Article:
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Cairn known as the Little Skirtful of Stones

List Entry Summary

This monument is scheduled under the Ancient Monuments and Archaeological Areas Act 1979 as amended as it appears to the Secretary of State to be of national importance. This entry is a copy, the original is held by the Department for Culture, Media and Sport.

Name: Cairn known as the Little Skirtful of Stones

List entry Number: 1011762

Location

The monument may lie within the boundary of more than one authority.

County:

District: Bradford

District Type: Metropolitan Authority

Parish: Burley

National Park: Not applicable to this List entry.

Grade: Not applicable to this List entry.

Date first scheduled: 17-Oct-1930

Date of most recent amendment: 13-Dec-1994

Legacy System Information

The contents of this record have been generated from a legacy data system.

Legacy System: RSM

UID: 25312

Asset Groupings

This list entry does not comprise part of an Asset Grouping. Asset Groupings are not part of the official record but are added later for information.

List entry Description

Summary of Monument

Legacy Record - This information may be included in the List Entry Details.

Reasons for Designation

Rombalds Moor is an eastern outlier of the main Pennine range lying between the valleys of the Wharfe and the Aire. The bulk of this area of 90 sq km of rough moorland lies over 200m above sea level. The moor is particularly rich in remains of prehistoric activity. The most numerous relics are the rock carvings which can be found on many of the boulders and outcrops scattered across the moor. Burial monuments, stone circles and a range of enclosed settlements are also known. Round cairns are prehistoric funerary monuments dating to the Bronze Age (c.2000-700 BC). They were constructed as stone mounds covering single or multiple burials. These burials may be placed within the mound in stone lined compartments called cists. In some cases the cairn was surrounded by a ditch. They are a relatively common feature of the uplands and are the stone equivalent of the earthen round barrows of the lowlands. Their considerable variation in form and longevity as a monument type provide important information on the diversity of beliefs and social organisation amongst early prehistoric communities. A substantial proportion of surviving examples are considered worthy of protection.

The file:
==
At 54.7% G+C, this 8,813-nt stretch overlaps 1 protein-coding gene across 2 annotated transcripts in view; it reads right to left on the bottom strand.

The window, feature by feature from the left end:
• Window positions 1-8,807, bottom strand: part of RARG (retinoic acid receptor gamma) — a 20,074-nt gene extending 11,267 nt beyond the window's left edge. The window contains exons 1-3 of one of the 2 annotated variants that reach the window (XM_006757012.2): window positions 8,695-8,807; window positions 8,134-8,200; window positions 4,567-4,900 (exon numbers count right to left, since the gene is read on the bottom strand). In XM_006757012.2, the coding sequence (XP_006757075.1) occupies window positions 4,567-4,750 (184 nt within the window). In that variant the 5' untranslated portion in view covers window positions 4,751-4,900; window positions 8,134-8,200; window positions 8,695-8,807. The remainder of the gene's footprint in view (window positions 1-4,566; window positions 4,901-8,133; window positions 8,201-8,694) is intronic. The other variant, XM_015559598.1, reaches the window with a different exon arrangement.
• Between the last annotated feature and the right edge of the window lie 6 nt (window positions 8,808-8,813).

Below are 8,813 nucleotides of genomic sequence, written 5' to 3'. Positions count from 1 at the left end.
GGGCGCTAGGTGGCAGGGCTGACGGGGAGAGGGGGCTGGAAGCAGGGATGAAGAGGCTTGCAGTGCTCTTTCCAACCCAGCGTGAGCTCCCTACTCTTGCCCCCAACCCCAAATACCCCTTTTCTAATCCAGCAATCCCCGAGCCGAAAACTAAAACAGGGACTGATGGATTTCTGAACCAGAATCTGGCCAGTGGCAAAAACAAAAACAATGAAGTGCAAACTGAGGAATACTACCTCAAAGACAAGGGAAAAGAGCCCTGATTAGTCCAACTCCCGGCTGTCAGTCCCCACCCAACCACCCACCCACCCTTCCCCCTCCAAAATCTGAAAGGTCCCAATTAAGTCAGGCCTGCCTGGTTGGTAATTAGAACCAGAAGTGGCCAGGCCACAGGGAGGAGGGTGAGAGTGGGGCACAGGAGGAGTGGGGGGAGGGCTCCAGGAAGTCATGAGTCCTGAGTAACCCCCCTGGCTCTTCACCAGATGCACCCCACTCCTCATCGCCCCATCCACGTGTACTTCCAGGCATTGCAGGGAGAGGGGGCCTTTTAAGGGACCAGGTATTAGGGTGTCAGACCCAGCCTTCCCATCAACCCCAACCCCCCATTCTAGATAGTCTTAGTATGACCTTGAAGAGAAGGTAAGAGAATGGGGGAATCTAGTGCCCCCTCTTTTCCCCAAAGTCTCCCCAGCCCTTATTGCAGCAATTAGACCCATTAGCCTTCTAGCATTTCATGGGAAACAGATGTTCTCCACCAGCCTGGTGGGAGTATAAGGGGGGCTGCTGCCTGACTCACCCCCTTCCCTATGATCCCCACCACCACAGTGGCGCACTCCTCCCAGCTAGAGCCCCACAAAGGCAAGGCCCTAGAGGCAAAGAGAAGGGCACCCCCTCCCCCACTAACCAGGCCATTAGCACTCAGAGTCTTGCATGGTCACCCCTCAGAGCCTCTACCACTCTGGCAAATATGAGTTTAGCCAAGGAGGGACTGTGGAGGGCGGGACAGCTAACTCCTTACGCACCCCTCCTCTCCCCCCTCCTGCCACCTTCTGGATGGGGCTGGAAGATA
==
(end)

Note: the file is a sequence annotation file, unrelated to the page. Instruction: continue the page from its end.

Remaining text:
Although disturbed, this cairn still retains important archaeological evidence of its original form and of the burials placed within it.

History

Legacy Record - This information may be included in the List Entry Details.

Details

The monument includes a large stone cairn c.19m in diameter and 2m in height at the east end of a ridge at Lanshaw, overlooking Coldstone Beck. The cairn has a deep central hollow which may be evidence of an unrecorded excavation. Some stone has been robbed from the outer edges, giving them a slightly irregular appearance.

MAP EXTRACT The site of the monument is shown on the attached map extract. It includes a 2 metre boundary around the archaeological features, considered to be essential for the monument's support and preservation.

Selected Sources

Legacy Record - This information may be included in the List Entry Details

National Grid Reference: SE 13837 45190

Map

Map
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The above map is for quick reference purposes only and may not be to scale. For a copy of the full scale map, please see the attached PDF - 1011762 .pdf

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This copy shows the entry on 18-Nov-2017 at 06:10:01.

End of official listing